Gypsy Jazz Jam Session, QuecumBar, London <!-- none onestar twostar threestar fourstar -->

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The Independent Culture

When Django Reinhardt teamed up with Stéphane Grappelli and the other members of his Quintette du Hot Club de France in 1934, Gypsy café music melded with American jazz to create an irresistible art form that flourishes still at Django festivals in France, at Django clubs, and on Django internet radio stations in America and Japan.

Three years ago, Sylvia Rushbrooke, a British Djangophile, marked the 50th anniversary of Reinhardt's premature death by opening a wine bar - known to the cognoscenti as "Le Q" - dedicated to keeping Django's musical legacy alive. "Museum stuff," sniff its jazz-world detractors from behind their palisade.

To test the truth of this, I drop in on one of the QuecumBar's jam sessions. With potted palms, turn-of-the-century mirrors, and walls covered with photos of Gypsy swing's greats, the place does look a bit preserved in aspic, but when the bassist George Trebar and guitarist Stuart Blagden set off on an exploratory riff, the joint starts to jump.

Blagden, who began life as a classical guitarist, tells me that ever since he fell in love with Django's sound, he has been trying to combine it with bebop. As he warms to his task, it's clear he's doing just that. His finger-picking gets hotter and faster, his rhythm guitarist generates huge momentum, and the old jazz standards and Django numbers pour out in ever more harmonically inventive guises.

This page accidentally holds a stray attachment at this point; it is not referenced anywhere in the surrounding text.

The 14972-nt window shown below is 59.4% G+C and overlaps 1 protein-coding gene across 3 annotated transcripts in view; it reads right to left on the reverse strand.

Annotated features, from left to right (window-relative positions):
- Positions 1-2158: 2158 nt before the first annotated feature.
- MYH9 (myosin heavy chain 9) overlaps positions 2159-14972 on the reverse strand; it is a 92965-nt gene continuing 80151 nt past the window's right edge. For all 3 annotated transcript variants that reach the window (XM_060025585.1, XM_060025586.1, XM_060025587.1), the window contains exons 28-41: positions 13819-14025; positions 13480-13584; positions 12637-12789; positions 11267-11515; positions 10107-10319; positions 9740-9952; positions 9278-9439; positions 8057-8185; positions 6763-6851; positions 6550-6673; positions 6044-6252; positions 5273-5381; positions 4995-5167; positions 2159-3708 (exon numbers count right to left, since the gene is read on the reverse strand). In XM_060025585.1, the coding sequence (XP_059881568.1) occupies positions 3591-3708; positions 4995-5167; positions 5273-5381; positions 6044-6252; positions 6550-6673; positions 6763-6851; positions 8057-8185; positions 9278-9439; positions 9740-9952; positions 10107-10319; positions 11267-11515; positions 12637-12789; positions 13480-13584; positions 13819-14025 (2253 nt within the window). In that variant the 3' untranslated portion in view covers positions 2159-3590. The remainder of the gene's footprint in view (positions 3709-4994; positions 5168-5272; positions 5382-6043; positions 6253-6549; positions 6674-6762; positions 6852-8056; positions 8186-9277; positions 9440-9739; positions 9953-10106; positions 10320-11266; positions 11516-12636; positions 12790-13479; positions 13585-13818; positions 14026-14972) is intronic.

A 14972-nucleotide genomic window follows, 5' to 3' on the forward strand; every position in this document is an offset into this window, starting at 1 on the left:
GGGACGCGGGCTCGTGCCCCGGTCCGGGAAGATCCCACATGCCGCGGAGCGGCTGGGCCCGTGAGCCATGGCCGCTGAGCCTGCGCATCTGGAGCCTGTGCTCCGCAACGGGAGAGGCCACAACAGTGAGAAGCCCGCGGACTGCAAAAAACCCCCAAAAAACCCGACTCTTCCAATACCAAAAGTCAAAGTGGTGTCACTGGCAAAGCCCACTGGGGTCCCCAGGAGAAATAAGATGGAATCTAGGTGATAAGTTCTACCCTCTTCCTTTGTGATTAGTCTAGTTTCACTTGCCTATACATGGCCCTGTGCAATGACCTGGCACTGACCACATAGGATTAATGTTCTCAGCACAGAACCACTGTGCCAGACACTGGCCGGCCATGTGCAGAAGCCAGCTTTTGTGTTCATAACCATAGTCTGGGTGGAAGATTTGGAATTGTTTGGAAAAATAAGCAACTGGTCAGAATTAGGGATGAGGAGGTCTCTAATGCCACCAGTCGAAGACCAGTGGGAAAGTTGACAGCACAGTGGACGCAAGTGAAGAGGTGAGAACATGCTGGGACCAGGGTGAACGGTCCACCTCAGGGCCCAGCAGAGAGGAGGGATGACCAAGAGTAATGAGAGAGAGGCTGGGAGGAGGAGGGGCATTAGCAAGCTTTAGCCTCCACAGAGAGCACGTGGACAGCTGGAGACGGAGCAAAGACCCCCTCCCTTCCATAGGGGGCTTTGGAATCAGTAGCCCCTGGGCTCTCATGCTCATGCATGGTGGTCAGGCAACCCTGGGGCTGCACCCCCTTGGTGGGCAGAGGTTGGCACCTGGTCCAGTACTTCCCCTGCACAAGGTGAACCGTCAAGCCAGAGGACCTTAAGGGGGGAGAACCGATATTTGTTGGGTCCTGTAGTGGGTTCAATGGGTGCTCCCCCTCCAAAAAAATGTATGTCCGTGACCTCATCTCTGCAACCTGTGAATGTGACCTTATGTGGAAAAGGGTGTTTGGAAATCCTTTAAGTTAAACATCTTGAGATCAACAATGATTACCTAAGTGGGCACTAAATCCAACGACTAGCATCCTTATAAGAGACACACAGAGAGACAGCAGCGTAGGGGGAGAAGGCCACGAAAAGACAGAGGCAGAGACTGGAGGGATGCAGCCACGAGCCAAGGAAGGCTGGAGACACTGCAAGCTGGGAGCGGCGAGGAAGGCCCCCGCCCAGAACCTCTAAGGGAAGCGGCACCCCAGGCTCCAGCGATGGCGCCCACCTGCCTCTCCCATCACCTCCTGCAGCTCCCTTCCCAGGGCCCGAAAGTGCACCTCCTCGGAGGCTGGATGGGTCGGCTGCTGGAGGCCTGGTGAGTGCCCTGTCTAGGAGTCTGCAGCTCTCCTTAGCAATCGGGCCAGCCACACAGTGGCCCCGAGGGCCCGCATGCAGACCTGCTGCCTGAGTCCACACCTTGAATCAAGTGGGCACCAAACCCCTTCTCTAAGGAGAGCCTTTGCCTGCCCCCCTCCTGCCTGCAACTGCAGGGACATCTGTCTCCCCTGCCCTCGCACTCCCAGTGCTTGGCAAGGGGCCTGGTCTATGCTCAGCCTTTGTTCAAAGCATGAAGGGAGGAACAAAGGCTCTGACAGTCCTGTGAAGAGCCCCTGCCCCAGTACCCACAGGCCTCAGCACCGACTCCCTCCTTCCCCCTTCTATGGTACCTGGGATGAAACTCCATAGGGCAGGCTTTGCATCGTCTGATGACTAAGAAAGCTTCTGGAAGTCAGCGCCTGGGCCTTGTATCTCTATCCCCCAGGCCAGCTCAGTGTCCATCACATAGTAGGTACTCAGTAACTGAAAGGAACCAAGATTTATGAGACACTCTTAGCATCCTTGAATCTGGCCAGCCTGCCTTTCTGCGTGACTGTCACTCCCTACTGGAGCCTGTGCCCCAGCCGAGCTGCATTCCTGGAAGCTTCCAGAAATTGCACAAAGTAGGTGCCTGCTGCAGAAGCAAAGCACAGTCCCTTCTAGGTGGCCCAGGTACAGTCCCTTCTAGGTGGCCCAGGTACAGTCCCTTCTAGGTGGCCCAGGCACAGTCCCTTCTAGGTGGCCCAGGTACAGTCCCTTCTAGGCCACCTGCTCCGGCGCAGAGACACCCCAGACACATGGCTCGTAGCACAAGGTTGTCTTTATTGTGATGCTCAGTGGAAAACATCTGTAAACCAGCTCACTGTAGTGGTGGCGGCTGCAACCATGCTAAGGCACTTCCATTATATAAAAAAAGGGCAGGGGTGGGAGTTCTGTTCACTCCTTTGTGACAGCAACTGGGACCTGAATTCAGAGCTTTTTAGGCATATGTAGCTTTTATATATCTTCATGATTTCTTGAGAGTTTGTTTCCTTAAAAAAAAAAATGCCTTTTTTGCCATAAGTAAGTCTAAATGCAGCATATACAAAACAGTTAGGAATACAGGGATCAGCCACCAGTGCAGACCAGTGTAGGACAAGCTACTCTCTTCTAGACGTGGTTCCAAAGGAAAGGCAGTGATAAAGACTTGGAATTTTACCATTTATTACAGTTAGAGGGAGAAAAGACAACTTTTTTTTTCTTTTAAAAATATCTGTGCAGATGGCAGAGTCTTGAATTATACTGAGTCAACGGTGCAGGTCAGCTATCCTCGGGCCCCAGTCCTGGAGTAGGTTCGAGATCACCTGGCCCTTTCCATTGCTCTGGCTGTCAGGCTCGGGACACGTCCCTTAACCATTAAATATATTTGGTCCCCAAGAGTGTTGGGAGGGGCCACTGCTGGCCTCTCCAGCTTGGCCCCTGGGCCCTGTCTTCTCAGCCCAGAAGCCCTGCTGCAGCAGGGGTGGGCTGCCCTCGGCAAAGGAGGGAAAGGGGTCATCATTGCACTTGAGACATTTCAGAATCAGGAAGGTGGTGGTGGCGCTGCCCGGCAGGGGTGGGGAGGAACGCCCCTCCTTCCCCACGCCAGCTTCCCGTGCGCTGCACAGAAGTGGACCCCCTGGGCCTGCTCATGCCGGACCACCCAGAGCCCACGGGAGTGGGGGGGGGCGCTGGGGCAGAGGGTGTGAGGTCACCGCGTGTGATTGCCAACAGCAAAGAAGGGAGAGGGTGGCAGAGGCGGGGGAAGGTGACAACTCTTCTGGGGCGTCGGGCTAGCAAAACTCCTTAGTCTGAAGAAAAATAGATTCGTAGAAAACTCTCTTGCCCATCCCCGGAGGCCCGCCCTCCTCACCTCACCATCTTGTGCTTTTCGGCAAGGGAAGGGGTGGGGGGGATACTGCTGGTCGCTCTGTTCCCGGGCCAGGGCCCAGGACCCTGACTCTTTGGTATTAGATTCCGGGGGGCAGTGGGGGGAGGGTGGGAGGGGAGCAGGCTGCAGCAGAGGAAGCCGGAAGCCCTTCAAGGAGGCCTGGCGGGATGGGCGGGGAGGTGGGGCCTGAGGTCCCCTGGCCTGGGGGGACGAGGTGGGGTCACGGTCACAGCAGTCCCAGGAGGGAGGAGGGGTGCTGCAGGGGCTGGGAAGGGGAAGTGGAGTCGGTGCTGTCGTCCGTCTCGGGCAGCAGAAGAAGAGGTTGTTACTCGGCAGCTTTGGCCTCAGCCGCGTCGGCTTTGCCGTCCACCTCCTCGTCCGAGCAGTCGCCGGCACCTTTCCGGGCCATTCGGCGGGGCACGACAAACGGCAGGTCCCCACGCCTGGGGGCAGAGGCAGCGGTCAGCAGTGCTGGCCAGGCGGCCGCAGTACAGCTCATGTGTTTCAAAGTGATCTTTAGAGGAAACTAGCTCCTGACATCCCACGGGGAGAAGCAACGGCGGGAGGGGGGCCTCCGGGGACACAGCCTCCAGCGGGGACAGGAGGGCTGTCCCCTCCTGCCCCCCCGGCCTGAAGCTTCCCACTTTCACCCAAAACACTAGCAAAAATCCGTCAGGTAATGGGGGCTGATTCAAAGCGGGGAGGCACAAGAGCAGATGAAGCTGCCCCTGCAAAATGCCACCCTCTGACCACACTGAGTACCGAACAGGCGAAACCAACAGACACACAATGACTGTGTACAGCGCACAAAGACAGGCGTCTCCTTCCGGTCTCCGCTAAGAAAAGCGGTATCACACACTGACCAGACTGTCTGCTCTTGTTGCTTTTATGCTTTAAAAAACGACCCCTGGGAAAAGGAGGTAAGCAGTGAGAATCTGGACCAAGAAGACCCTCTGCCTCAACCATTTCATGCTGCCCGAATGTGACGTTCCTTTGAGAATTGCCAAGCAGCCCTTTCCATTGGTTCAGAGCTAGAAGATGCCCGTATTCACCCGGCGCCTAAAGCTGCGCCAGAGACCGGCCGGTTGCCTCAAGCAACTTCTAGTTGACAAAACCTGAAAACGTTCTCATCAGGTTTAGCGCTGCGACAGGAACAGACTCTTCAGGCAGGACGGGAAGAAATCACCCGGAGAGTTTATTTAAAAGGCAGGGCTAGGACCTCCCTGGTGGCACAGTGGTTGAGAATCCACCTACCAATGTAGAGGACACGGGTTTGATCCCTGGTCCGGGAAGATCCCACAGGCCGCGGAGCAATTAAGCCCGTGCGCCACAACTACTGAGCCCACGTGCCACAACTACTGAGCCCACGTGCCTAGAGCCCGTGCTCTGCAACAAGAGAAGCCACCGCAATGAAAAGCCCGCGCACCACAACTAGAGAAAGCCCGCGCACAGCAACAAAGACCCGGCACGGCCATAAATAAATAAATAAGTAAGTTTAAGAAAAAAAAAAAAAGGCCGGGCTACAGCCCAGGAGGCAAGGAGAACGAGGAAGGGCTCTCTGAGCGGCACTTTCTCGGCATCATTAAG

On comes the young Robin Katz, an art dealer by day, supported by the rhythm guitarist Dennis Chang, who has just flown in from Montreal: if this is typical of London, he says, he likes it a lot. This pair have played together just once, and though they don't achieve the symbiosis of Blagden and co, they pump along nicely. For this is a musical mafia - they all speaking the same musical language, with Django's "Minor Swing" as a signature tune.

Then it's the turn of Robin Moore, supported by the burly Ducato Petrowski - "Our token Gypsy," says Rushbrooke, fondly. Petr-owski's nickname, "Pompe", is appropriate, as he puts massive impetus behind Moore's subtle excursions. Meanwhile, an intense Scot is offered a guitar: he hasn't touched one for months, he tells me, and he's not sure what will come out. What comes out is very fine indeed: this is Lee Clark, who spent his youth training in France with Gypsies.

So, museum culture be damned. Gypsy swing is alive and well. Date for the diary: 23 January, when Le Q marks Django's birthday.

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